A new bridge was built over the creek in the 1980’s and online sources say it was built on the same abutment as the earlier bridge. Having visited the site it seems likely that it was built a hundred metres downstream where today’s footbridge crosses. This bridge was closed in 2001 on a permanent basis. The steep slope of the northern approach combined with a hairpin turn onto the bridge meant that it was closed for the winter every year anyway. The road was closed to vehicle traffic but left open for pedestrians and cyclists. Looking below the new footbridge you can see the larger cut stone abutment for the 1980’s bridge.
Looking from the south toward the bridge you can see the sharp turn in the road and the steep incline as the road makes its way toward Lower Base Line. It is easy to see why a fully loaded truck was out of place coming down the steep hill onto the hairpin turn that leads onto the bridge.
In 1835 George Ludlow and his wife Francis moved to Trafalgar and built this log cabin which stands at the end of Burnhamthorpe Road in Glenorchy. Francis gave birth to their six daughters in this three-room cabin. Similar to the first house on the Stong property (now Black Creek Pioneer Village) this house has two bedrooms and a living room where the cooking, weaving and dining would have been done. The end of the house with the chimney had this family room in it. The bedrooms are on the end of the house with no window. The cabin is known as the Ludlow/Slacer cabin because of Martha, the second oldest daughter, who lived here after she married John Slacer. The cabin is marked with a red arrow on the county atlas above.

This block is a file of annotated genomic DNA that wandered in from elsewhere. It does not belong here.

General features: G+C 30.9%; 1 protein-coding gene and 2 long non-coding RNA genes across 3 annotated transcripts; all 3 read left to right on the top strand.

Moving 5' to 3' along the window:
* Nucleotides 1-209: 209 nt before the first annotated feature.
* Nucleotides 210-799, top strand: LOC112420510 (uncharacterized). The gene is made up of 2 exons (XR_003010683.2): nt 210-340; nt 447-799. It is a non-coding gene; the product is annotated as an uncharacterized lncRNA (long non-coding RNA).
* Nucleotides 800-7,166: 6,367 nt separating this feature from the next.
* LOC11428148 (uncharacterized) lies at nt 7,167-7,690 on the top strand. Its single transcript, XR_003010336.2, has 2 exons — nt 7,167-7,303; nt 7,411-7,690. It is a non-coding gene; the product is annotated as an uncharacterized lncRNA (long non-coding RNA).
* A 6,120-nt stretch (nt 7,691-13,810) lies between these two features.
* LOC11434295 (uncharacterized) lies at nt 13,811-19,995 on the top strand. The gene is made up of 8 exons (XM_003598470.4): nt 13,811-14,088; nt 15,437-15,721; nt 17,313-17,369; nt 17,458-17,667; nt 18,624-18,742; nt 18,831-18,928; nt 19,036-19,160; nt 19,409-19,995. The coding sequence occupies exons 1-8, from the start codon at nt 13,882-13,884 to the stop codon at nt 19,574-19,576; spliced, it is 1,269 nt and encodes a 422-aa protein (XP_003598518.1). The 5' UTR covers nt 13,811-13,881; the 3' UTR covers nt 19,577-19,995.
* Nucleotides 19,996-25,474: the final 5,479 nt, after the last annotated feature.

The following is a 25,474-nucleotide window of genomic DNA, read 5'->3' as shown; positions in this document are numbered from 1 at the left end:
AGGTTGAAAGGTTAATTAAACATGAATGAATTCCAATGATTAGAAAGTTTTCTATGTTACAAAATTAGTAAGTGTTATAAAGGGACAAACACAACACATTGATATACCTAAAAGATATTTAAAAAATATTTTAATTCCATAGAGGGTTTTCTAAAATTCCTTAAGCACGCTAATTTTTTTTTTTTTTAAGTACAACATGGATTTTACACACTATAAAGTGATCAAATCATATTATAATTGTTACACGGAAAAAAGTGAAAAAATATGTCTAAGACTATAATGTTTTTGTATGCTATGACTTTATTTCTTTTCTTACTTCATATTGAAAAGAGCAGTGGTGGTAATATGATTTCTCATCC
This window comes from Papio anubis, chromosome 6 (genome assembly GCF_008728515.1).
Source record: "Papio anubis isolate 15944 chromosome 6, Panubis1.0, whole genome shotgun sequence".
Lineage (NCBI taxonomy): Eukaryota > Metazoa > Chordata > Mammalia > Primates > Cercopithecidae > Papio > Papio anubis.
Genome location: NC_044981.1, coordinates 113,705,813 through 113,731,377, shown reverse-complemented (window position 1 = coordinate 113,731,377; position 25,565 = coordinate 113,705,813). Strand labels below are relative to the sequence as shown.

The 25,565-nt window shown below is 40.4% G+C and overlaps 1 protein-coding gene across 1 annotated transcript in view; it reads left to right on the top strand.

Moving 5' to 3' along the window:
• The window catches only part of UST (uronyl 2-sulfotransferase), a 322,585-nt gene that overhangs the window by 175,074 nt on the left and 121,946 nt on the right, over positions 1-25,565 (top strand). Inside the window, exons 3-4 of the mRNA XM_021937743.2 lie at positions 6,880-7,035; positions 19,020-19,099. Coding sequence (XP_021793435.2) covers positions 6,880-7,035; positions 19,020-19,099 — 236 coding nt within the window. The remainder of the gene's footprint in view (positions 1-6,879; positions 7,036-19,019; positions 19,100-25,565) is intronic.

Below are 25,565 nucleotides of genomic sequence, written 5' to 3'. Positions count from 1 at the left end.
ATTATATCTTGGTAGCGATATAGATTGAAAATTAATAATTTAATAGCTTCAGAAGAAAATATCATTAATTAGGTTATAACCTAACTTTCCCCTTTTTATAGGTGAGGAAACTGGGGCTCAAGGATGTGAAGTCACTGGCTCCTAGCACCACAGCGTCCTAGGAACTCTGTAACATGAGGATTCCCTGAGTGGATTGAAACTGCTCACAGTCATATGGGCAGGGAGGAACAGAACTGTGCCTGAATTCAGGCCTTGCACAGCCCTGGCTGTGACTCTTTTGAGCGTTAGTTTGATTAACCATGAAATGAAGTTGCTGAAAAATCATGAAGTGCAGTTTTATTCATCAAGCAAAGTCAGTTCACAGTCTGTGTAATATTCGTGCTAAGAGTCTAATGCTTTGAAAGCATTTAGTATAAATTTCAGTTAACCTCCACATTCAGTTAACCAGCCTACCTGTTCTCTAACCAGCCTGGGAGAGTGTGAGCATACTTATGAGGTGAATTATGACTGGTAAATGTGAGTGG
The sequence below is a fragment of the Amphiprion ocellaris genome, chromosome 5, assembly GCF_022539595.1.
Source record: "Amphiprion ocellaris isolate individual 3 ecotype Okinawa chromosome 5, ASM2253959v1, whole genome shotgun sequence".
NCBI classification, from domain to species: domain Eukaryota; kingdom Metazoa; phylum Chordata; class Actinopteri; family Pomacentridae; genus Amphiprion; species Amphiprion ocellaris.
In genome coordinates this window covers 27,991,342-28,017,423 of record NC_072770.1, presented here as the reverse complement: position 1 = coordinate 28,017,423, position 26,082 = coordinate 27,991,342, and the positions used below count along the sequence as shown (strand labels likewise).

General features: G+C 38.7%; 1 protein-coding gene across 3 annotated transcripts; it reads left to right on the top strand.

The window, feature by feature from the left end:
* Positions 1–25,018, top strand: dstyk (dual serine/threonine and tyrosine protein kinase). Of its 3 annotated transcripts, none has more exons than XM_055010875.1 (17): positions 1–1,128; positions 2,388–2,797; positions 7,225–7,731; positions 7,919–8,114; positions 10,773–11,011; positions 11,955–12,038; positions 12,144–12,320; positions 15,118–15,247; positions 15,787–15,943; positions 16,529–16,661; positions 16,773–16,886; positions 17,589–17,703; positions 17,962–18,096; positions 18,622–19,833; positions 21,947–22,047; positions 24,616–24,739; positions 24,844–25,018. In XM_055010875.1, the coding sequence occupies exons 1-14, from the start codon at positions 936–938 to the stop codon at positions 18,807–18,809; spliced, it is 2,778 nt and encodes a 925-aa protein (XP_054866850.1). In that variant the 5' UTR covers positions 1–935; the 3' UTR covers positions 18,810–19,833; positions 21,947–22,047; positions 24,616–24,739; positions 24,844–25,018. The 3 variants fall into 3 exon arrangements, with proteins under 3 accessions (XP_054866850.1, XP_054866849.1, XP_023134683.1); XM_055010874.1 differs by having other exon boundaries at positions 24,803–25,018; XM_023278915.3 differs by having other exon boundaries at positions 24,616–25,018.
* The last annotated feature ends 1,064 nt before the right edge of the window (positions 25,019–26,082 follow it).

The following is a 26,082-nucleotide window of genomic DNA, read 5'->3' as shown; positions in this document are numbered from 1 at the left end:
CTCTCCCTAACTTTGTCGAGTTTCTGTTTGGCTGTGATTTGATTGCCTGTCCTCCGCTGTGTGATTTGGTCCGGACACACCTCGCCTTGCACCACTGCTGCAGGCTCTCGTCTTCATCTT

In 1991 there was a sign welcoming people into Glenochy. The population was 18 at that time. This house is near the corner of the Fourth Line and Burnhamthorpe Road. It is one of several that appear to be uninhabited although this one has a light on over the front porch, not exactly common among abandoned places. There is very little information on historic houses in Glenorchy, unlike nearby Palermo but this house stands on property that also belonged to John Slacer in 1877.
Kings Christian College is located at the corner of the old Fourth Line and Burnhamthorpe where it replaces a couple of historic homes. This set of gates stands on the south side of Burnhamthorpe Road but a quick investigation shows that whatever they originally announced, remains here no more. Perhaps they once led to the farmhouse of T.L. Johnson and I’ve marked a potential laneway in green on the map above.
Glenorchy may have had only 18 people in 1991 but since then it has a brand new subdivision and the town of Oakville is approaching quickly. The Glenorchy Conservation is yet to be explored and so a future visit is in order.
Google Maps Link: Glenorchy